Instability and fighting has left more than one in five Libyans needing humanitarian assistance and displaced 240,000 people, he said, adding that the healthcare system was on the brink of collapse.

    Several agencies expressed alarm at the sheer number of neglected crises.

    Christian Aid said 2016 was notable for "an emerging chasm between need and response" which threatened to undermine the foundations of humanitarian aid.

    (Additional reporting Umberto Bacchi. Editing by Katie Nguyen. Please credit the Thomson Reuters Foundation, the charitable arm of Thomson Reuters, which covers humanitarian news, women's rights, trafficking, corruption and climate change. Visit to see more stories.)

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    Source: International Organization for Migration, World Vision, Shelter Cluster
    Country: South Sudan


    • Thousands of people fled their home to seek refuge in safer places due to the recent clashes in various locations in Leer and Rubkona County, in Unity State. While hundreds of them are displaced in the Temporary Protection Area of UNMISS Temporary Operating Base in Leer Town, thousands of them are still hiding in the bushes. Likewise, thousands more IDPs arrived in Southern Mayendit seeking refuge and humanitarian assistance. The cluster partners supported the displaced population with basic household items through the mobile teams and survival kits modality.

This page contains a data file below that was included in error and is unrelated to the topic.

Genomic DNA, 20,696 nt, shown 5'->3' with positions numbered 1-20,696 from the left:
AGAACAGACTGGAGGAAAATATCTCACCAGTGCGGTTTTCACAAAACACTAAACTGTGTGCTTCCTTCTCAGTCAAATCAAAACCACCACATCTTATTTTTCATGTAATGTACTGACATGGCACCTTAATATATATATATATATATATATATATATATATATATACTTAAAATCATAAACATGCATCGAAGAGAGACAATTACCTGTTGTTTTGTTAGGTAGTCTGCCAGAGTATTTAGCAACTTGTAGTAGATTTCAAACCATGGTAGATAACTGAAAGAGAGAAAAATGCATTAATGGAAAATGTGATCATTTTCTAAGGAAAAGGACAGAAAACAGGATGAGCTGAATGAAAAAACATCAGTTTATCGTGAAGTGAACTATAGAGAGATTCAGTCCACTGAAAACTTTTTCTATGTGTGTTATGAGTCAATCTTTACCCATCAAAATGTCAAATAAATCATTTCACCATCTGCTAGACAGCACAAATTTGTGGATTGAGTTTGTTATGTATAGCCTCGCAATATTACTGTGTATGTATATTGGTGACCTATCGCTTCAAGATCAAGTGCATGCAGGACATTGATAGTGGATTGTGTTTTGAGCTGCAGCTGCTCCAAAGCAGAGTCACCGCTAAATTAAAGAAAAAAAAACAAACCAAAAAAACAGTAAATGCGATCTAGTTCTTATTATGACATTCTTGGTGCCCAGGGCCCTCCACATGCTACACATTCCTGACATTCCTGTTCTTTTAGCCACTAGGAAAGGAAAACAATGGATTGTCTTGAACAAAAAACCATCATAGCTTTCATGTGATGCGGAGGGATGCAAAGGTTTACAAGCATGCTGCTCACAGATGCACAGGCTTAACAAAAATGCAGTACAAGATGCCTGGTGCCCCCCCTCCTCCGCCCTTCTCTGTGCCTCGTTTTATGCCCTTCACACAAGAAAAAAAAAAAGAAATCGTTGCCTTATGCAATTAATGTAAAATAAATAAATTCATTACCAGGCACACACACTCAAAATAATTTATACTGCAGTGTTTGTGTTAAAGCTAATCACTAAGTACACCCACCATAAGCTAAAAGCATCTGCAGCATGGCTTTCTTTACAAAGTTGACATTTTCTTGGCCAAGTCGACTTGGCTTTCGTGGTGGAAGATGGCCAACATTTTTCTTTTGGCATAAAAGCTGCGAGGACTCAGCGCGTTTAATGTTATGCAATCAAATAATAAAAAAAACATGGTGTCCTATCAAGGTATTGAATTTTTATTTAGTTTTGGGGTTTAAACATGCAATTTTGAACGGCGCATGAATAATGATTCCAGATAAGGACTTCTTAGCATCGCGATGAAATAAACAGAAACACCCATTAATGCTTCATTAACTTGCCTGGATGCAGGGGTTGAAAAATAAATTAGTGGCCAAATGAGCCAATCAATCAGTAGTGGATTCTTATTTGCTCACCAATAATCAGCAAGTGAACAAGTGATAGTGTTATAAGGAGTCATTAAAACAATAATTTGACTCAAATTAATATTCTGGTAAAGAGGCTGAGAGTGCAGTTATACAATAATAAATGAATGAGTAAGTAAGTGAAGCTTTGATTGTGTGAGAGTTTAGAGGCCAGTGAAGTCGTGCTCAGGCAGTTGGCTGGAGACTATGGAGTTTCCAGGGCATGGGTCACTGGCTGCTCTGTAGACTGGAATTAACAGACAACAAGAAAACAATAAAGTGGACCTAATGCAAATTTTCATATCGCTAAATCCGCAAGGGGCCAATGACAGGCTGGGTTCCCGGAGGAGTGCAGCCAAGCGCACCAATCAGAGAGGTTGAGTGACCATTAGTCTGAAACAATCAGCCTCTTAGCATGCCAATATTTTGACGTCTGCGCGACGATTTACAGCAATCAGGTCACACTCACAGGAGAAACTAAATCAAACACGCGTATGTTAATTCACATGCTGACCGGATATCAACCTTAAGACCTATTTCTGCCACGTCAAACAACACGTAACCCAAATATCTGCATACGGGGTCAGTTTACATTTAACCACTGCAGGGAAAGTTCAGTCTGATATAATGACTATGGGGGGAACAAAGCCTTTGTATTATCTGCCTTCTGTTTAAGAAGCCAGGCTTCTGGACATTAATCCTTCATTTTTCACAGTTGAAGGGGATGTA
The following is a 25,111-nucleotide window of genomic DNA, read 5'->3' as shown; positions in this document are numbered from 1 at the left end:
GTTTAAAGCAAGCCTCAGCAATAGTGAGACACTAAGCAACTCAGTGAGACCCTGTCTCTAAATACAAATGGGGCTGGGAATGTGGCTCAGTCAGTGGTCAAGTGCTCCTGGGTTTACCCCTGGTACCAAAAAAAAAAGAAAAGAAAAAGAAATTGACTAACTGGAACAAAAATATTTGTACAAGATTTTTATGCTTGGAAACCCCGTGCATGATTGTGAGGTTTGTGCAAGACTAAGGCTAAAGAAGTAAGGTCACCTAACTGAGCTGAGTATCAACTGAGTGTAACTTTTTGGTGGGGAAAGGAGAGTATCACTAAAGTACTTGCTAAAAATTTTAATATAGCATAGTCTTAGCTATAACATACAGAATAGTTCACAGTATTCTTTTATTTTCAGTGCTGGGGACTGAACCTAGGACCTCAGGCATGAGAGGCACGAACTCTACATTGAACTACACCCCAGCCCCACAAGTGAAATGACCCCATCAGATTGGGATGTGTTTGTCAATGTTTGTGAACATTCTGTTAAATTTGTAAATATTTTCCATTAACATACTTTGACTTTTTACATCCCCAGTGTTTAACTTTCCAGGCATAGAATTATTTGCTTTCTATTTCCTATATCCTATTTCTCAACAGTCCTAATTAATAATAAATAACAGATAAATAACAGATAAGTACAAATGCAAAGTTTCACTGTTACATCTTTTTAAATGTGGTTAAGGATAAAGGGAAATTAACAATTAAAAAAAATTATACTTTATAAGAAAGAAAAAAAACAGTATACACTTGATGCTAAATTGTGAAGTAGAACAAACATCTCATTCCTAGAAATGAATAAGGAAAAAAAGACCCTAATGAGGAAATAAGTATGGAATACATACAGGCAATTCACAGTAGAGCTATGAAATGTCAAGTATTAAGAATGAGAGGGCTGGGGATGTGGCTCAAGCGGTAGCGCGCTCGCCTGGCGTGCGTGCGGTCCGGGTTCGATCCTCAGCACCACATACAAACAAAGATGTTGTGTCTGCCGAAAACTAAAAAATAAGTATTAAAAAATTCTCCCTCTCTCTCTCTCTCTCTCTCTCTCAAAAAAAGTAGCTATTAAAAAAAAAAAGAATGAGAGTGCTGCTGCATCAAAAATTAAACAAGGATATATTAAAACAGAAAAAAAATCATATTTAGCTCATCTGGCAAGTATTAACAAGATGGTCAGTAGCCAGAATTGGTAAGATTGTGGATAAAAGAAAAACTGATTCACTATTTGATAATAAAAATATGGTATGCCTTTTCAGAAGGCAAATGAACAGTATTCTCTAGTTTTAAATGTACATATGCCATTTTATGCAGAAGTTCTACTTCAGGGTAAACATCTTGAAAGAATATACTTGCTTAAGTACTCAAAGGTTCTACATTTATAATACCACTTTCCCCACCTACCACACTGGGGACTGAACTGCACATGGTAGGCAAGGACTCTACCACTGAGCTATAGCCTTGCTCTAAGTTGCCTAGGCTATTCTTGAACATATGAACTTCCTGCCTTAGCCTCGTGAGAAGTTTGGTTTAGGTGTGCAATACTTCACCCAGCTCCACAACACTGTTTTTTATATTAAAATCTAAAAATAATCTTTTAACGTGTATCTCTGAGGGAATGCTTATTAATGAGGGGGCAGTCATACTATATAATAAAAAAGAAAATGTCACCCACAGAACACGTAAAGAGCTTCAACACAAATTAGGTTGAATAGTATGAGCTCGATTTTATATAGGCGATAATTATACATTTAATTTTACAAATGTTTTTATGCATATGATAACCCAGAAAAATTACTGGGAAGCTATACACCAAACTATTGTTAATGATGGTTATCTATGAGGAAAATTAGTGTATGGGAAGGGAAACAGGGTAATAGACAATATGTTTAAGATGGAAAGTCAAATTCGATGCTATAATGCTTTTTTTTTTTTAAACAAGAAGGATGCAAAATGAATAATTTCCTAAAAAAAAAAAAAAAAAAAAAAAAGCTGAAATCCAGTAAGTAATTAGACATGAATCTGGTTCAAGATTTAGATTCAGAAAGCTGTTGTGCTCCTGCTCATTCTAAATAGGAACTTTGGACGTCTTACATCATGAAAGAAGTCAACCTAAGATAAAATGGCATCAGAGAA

• The food insecurity, depreciation of local currency and disruption of livelihoods continued in South Sudan. People are struggling with the high cost of living due to rocketing of food prices in the market. This worsening situation kept forcing population to move to UN Bases for humanitarian assistance.

    • Taking the advantage of the dry season months, the cluster is coordinating with the Logistics Cluster on the nationwide prepositioning plan maximizing road transport.